Geologically, the island may be described as the upper portion of a fault block which rises approximately one mile from the ocean floor. The uppermost remnants of the fault block are visible as a single ridge which traverses the island from end to end without a marked break except at the Isthmus. Mt. Orizaba and Mt. Blackjack are the most notable peaks along the ridge. The bedrock geology of the island is pretertiary metamorphic rock and, in this respect, Catalina differs from the other Channel Islands. This rock is the oldest known on the island or the adjacent ocean bed, and is visible in outcroppings on approximately one-half of the island.

The main portion of the island is composed of Franciscan complex rock, which is rare in Southern California. There are limestone deposits containing fossils of the Miocene Era and marine terrace deposits south of Little Harbor and along the edge of Avalon Canyon as well as wave terraces in the Salte Verde area. The surface of the island is generally dissected by steep, geologically youthful canyons which, in combination with the sharp ridges, create a generally rugged topography. The rugged shoreline of the island is generally characterized by high, precipitous sea-cliffs which reach a height of approximately 1,400 feet at the Palisades. The western end of the island contains a small, level coastal plain. Many of the most significant geological features may be observed from hiking trails and from the roads used by hikers, the motor tours and other motorists. Catalina is accessible by private and commercial vessels and aircraft and is visited by over 500,000 people per year.

There are 393 species of plant life native to Catalina in addition to 150 species introduced from the mainland. Of the native species, six are endemic to the island (native to that one geographical region only). Of the endemic species, the Catalina Ironwood is the least prevalent. It is found in groves in canyons (primarily on the channel side) from Gallagher's to Bullrush Canyon, on mountain slopes (including the east slope of Mt. Blackjack) and in Ironwood Gulley on the Isthmus. Many of the groves are in inaccessible areas, but one of the largest and most lush groves is along Skyline Drive, making it readily accessible to users of the Drive and hikers. The Conservancy has been active in developing techniques for the propagation of Catalina Ironwood seedlings.

The Mountain Mahogany is an endemic species which occurs only in the Salte Verde Canyon area. St. Catherine's Lace, Yerba Santa, the Live Forever and the Catalina Manzanita are endemic species with a wide distribution on the island. The Catalina Current is found elsewhere only in All Saints' Bay, British Columbia; on the island, it ranges along Pebbly Beach, Avalon, Gallagher's and Banning Canyon as well as the Cherry Cove and Fourth of July Cove area west of the Isthmus.

Many of the native species are organized into subcommunities inhabiting a variety of environments. There is a Pacific Headlands plant community near Little Harbor, as well as a special maritime desert community. The north and east slopes of the island contain typical chapparel communities, while the arid rocky ridges form a separate habitat. A biotic community of coastal sage inhabits the steep canyon slopes, and the coastal plain contains grasslands communities which provide basic food for herbivores.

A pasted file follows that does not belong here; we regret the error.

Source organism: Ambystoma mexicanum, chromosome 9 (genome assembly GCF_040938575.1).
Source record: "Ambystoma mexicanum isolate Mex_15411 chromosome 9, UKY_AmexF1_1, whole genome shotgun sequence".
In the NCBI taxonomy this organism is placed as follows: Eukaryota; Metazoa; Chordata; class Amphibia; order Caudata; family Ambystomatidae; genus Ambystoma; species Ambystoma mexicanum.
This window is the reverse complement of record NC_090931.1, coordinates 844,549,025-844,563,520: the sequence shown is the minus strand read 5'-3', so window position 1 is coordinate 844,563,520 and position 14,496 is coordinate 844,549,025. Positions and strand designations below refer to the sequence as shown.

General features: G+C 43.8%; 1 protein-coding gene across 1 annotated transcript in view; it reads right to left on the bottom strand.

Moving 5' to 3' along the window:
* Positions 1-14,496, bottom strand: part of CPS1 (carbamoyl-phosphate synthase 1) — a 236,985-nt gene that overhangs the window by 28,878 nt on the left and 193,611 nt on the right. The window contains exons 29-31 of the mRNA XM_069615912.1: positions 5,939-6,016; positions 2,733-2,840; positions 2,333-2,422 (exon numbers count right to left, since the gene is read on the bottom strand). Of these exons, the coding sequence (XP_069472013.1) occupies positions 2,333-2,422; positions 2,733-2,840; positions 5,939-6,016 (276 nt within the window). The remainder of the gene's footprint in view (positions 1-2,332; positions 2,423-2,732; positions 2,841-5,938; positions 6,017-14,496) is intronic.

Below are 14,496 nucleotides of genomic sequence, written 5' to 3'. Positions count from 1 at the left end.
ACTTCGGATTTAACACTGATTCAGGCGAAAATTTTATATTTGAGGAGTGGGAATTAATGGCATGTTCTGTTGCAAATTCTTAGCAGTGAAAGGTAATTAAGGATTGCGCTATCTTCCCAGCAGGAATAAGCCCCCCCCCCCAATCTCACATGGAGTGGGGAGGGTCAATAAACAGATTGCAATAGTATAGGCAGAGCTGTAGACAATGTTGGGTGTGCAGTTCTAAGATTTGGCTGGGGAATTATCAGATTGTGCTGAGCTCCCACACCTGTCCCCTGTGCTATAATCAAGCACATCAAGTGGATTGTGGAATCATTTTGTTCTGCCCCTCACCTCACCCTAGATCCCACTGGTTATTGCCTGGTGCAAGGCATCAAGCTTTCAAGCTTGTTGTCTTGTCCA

The Catalina Grey Fox is an endemic species which ranges over a substantial portion of the western coastal interior and the central portion of the island. Recent studies and field observations suggest that an endemic species of the Two-Striped Garter Snake exists in the Cottonwood Canyon area.

Feral goats and pigs are found over wide areas of the island. The greatest populations of goats are found on the East End, the West End, and the northern shore; while the highest concentrations of pigs occupy areas which are relatively free of goats. Bison were introduced on Catalina in 1921 and the present population of approximately 400 ranges throughout the island except in those areas which have been overgrazed by goats.

California Mule Deer were introduced to the island in the 1930's in cooperation with the Fish and Game Department. The current population of between 500 and 1,000 ranges over most of the island, but tends to be concentrated in Bullrush, Middle, Cap and Cottonwood Canyons. Blackbuck Antelope were introduced in 1973 and a herd of approximately 12 antelope is currently confined at the lower end of Cottonwood Canyon.

In addition to the mammalian and reptilian residents, Catalina has a substantial bird population of which two species, the Catalina California Quail and Bewick's Wren are endemic. The quail is found in every area of ground cover, while Bewick Wren frequents coastal sage scrub, chaparrel and wooded canyons. The remaining native, resident, visiting and migrating species inhabit a variety of environments ranging from the island coast, open fresh water areas and bogs or marshes to open fields, grasslands, chaparrel, scrub brush and woodland areas.

Activities of the Conservancy